What does it take to keep a neighborhood attractive and nice? The crucial factor is the willingness of the men and women who make up the association's board of directors to enforce the rules that have been created. What could happen if the restrictions are not enforced? An average size community with 100 or more members will invite varying degrees of what constitutes an acceptable standard of maintenance. With that in mind, the appearance of a development can steadily decline if the board members do not discuss and establish uniform standards for everyone. The neighborhood can either become an architectural showcase for sustained property values, or it can become a venue for the weird and unusual. People have differing views of what is attractive and, without certain deed restrictions, there is a good chance of the neighborhood looking dramatically different over time from the way it did when you first bought your home.  
What about commercial use of homeowner property within an association (for example, renting out your single-family home to a tenant who secretly runs a business out of your home's garage)? Again, it would be surprising to note how many different viewpoints are out there. OK, so you are a resident who quietly works from your home office in an online business concern, no drop-by customers to your home, no problem - you do not make a negative, public appearance within our community while going about the business of making a living from your home.  But how would you feel about the owner of a portable toilet company keeping its toilets in the side yard between your yard and his, and cleaning them on his driveway? Or a self-employed handy repairman with the huge, noisy, ladder-draped work vehicle driving through the neighborhood all times of the day and night and parking his work vehicle in his driveway for all of his neighbors to see everyday?  These situations are very real in today's economy - the only way to preserve the lifestyle you thought you were buying into is to enforce the deed restrictions of the homeowner association. Without these restrictions, some people would leave garbage in their yards permanently, never maintain their homes, park their cars and boats on the grass in their front yards, park motor homes in the street for years, leave construction unfinished, and make every kind of bizarre, structurally unsound remodeling project you can imagine. These are very real examples of problems faced by many local subdivisions over the years.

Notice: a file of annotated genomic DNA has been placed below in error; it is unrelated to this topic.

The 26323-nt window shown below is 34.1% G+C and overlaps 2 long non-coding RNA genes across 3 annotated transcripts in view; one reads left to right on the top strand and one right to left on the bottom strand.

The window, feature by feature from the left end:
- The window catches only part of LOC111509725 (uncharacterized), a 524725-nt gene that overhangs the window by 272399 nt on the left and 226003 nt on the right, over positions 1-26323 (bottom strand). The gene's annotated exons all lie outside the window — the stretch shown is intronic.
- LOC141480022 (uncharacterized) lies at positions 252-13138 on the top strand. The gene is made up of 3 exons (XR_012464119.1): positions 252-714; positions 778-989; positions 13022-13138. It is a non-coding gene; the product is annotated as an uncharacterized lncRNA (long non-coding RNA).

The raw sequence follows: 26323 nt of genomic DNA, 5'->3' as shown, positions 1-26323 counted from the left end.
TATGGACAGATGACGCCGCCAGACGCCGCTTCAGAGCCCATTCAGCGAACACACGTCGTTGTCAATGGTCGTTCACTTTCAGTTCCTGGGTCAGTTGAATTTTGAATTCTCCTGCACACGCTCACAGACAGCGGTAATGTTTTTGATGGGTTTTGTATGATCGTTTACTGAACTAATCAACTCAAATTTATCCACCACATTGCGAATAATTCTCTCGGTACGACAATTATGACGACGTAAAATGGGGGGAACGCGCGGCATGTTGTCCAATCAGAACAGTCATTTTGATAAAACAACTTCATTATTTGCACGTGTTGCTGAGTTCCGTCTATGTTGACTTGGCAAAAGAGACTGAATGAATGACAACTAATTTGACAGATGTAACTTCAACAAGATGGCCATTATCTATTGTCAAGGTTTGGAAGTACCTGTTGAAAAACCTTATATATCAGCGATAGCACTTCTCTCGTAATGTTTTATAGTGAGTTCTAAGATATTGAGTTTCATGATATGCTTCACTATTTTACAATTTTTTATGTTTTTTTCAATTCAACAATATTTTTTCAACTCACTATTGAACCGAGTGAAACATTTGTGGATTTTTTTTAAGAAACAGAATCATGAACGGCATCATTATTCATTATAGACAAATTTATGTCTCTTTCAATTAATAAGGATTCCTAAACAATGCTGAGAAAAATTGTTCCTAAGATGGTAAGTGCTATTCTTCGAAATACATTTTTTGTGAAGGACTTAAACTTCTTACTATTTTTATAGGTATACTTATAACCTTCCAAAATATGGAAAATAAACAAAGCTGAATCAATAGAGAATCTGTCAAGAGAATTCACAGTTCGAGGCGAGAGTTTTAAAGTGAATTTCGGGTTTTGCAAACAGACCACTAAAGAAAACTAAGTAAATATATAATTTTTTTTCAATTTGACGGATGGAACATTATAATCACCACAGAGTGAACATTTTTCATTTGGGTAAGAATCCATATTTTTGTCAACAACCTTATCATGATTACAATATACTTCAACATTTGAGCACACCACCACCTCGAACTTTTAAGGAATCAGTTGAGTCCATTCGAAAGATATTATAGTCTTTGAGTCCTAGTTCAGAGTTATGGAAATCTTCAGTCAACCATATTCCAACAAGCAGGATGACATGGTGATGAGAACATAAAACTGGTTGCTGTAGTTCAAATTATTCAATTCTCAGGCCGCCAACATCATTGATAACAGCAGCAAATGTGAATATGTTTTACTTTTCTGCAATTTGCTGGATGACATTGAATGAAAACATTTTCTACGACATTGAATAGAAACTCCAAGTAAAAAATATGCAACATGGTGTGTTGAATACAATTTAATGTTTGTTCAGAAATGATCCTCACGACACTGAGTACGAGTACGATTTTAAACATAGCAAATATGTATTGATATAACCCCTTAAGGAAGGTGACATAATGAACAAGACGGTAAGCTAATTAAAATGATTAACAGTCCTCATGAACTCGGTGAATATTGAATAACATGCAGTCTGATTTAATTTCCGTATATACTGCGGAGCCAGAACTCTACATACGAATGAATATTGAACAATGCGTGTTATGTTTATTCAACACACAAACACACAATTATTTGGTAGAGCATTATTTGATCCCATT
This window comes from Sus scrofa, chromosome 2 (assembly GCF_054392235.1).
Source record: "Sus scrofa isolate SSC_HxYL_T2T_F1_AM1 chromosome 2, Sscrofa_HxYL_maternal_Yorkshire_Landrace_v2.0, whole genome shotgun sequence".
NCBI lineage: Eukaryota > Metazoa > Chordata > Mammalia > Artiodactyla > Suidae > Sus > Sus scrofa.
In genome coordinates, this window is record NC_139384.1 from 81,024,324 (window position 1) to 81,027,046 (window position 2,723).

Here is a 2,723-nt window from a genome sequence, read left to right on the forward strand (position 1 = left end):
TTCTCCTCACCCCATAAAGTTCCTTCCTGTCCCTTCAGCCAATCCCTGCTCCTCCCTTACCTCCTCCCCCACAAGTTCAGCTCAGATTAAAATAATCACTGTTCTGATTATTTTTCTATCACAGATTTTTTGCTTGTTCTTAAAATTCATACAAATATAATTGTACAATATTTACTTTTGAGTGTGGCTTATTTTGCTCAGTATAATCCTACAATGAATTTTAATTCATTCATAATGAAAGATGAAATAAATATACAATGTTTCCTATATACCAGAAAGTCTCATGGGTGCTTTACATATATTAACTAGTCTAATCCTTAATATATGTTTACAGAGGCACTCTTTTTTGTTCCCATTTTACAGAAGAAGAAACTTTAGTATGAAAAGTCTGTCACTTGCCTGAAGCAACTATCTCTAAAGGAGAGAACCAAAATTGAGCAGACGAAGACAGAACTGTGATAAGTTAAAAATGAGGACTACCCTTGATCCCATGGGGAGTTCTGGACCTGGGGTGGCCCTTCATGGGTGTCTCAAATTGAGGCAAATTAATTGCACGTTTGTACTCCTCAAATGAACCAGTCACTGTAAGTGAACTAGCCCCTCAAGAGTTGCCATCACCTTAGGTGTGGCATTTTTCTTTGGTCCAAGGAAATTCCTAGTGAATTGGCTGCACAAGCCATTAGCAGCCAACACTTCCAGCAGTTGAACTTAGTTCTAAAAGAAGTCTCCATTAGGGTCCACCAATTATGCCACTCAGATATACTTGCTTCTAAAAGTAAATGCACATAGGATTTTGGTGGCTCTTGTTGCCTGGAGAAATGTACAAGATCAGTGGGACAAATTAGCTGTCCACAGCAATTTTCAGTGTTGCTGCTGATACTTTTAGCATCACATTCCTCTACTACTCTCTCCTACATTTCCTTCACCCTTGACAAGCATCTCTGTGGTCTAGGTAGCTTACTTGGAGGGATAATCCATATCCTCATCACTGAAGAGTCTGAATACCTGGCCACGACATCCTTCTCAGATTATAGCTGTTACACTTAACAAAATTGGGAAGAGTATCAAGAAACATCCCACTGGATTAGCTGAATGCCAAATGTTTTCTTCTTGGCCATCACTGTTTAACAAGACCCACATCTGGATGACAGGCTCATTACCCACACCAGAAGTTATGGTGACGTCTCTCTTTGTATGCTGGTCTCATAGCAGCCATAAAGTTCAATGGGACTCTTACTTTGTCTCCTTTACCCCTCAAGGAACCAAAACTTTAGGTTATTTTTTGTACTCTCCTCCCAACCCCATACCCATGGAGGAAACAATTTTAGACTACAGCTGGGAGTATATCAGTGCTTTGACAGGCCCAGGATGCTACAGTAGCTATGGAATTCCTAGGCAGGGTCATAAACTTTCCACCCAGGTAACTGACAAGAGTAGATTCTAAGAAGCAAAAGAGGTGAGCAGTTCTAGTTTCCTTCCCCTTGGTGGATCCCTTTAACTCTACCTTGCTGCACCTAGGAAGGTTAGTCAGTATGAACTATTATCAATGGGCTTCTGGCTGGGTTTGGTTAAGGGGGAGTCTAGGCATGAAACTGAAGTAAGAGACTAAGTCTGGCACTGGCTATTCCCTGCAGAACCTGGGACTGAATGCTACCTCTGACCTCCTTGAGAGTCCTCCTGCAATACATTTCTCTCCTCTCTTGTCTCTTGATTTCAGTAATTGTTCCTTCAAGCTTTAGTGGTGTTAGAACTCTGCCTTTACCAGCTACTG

So, what is the value of your homeowner association? If you consider the amount of assessments you are paying annually and compare that to any drop in value of your property, wouldn't you agree that the value you are receiving for the payment you are making is worth it?
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Chapter 720 - Homeowners Associations